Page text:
South Florida Senior, Elder and Retirement Financial Abuse and Exploitation FINRA Arbitration and Litigation Attorney:
The Financial Industry Regulatory Authority (FINRA) is a self-regulatory authority responsible for overseeing the practices of securities broker dealers. For several years, FINRA has focused on firms’ fair dealings with senior investors, as well as investors at or approaching retirement (hereinafter together referred to as senior investors).
In September 2007, FINRA issued Regulatory Notice 07-43, which highlighted certain issues that are common to many senior investors and reminded firms of their obligations in this area. In 2008 and 2010, FINRA joined with other regulators to issue findings and guidance on firms’ practices relative to senior investors. Most recently, in the 2011 Annual Regulatory and Examination Priorities Letter, FINRA reiterated that the protection of vulnerable customers, including senior investors, continues to be a high regulatory priority.
One area of particular focus to FINRA is the use of certifications and designations that imply expertise, certification, training or specialty in advising senior investors. If you are a senior investor, it is imperative that you review the below post. However, please keep in mind that this post is being provided for informational purposes only. Thus, it should not be relied upon as constituting legal or investment advice. If you have any questions, you should contact a qualified professional.
2011 Senior Designation Survey:
To better understand the use and oversight of senior designations, in January 2011, FINRA surveyed retail broker-dealer firms that varied in terms of size, location, product mix and business model. One hundred fifty-seven firms provided responses to the survey, which focused on the prevalence of senior designation usage, the extent to which particular senior designations were used or prohibited and the supervisory systems in place regarding senior designations.
Survey responses point to widespread use of senior designations in the broker-dealer community. Specifically, 68 percent of firms that completed the survey indicated that they allow the use of senior designations by registered persons. Of the firms that permit the use of senior designations: 89 percent currently have registered persons who use senior designations; and 11 percent do not have any registered persons using senior designations at this time.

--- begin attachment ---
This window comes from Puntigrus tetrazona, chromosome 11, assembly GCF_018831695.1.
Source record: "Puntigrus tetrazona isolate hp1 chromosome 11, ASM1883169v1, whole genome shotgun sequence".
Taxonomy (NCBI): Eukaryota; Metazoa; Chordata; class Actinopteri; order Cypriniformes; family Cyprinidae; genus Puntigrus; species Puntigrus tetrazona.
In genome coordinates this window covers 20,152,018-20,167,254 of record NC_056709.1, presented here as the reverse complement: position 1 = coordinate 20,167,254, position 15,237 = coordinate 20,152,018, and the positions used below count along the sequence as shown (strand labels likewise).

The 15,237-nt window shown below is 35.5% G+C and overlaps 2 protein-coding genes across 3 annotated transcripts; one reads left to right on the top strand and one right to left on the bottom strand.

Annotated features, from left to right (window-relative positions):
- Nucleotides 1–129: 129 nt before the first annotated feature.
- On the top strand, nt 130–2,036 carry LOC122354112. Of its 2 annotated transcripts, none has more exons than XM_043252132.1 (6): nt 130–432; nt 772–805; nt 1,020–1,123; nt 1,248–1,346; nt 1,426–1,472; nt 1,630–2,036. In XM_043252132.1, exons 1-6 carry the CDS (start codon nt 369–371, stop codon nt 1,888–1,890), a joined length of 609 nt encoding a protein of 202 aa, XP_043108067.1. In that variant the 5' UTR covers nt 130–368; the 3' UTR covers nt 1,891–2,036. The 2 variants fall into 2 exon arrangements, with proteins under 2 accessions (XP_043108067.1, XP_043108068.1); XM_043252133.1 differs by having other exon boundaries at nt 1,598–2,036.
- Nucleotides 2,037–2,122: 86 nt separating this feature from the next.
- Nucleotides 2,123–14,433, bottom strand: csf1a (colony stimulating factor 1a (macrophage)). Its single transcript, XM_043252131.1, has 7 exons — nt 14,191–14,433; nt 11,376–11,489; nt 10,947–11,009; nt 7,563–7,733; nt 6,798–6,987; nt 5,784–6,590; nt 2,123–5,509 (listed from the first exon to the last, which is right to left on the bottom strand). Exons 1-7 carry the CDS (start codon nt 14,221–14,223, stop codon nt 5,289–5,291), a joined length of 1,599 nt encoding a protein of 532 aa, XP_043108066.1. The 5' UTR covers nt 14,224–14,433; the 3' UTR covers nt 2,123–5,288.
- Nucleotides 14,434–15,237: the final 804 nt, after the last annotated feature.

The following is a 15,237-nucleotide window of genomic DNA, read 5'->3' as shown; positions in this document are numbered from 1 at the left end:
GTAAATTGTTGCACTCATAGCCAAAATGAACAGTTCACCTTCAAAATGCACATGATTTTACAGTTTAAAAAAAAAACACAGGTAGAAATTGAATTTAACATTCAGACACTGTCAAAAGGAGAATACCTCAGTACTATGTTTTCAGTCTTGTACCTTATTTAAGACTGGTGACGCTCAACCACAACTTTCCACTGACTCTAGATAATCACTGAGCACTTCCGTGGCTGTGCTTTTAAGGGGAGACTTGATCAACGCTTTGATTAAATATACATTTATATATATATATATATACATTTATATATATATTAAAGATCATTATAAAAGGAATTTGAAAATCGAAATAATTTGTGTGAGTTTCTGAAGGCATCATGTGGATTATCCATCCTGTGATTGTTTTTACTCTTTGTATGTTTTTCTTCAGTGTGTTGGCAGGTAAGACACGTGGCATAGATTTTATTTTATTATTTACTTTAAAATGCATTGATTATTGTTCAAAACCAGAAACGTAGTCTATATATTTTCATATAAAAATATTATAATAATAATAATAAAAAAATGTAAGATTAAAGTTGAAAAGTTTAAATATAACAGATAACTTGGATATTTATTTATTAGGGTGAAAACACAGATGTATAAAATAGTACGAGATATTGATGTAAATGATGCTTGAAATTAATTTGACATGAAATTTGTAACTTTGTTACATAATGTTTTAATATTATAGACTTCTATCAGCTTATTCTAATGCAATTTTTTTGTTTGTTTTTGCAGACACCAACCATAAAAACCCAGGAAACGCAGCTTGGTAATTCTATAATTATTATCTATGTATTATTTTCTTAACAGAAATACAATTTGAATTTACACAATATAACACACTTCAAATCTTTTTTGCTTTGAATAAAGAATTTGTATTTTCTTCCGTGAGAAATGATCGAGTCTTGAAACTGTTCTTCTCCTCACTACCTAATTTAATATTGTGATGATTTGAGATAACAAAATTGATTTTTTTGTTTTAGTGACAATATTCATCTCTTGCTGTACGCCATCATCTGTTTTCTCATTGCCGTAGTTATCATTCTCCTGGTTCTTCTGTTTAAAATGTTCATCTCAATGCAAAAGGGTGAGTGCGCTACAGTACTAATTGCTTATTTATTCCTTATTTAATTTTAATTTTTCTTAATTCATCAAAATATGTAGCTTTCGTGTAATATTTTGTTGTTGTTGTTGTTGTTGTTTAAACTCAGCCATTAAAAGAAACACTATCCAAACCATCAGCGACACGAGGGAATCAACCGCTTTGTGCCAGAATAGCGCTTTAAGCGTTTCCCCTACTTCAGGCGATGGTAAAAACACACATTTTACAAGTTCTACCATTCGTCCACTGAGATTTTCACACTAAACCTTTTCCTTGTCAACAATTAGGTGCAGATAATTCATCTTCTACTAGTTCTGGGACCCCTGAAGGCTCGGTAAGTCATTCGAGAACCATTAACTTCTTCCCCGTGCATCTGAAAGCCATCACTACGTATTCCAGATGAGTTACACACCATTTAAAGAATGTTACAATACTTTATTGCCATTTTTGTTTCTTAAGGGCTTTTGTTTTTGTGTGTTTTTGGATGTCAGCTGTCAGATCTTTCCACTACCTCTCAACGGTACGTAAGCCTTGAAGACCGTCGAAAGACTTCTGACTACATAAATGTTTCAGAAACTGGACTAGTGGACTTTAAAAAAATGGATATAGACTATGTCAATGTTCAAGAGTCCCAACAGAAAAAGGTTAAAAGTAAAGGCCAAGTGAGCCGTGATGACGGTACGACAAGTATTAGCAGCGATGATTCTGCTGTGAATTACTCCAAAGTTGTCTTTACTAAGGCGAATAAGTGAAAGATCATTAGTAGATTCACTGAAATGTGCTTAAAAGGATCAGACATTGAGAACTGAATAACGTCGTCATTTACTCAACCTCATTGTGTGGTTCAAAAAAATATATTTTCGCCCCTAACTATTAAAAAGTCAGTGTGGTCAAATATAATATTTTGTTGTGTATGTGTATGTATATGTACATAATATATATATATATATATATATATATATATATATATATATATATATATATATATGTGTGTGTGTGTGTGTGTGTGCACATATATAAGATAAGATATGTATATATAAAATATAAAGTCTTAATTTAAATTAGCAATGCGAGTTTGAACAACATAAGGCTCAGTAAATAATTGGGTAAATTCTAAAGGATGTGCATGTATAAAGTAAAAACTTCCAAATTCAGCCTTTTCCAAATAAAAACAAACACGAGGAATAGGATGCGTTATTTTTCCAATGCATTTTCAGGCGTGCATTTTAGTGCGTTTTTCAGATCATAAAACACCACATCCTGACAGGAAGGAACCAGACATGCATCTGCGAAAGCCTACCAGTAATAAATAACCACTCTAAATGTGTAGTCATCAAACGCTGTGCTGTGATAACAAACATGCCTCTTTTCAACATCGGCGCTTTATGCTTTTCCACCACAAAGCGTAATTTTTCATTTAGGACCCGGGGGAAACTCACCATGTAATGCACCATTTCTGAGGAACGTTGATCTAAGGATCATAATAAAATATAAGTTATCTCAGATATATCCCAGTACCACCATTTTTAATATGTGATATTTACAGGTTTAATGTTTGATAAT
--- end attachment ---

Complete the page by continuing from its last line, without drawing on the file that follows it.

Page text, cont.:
Survey respondents that allow registered persons to use senior designations were asked whether they prohibit the use of any particular designations. While 73 percent of the responding firms reported that they prohibit the use of particular senior designations, 27 percent said that they do not have any such prohibitions. Of the firms that prohibit the use of particular designations, some banned the use of only one or two designations while other firms were much more restrictive-i.e., allowing the use of only a small number of designations.
Firms that Permit the Use of Senior Designations:
23% require approval but do not verify credentials
11% do not require approval and do not verify credentials
66% require approval and verify credentials
Firms were also asked whether they require registered persons to obtain senior or other professional designations prior to marketing certain products to senior investors. Only two responding firms indicated that they require designations relative to interactions with senior investors.
When asked how the firms determined which designations could be used by registered persons, a majority of firms that completed the survey indicated that they review course work, other prerequisites and continuing education requirements prior to allowing or approving a designation. A smaller number of the responding firms indicated that they took a narrower approach by permitting only a select few designations. Other criteria used to determine whether a designation would be permitted included an assessment of state requirements that regulate the use of designations.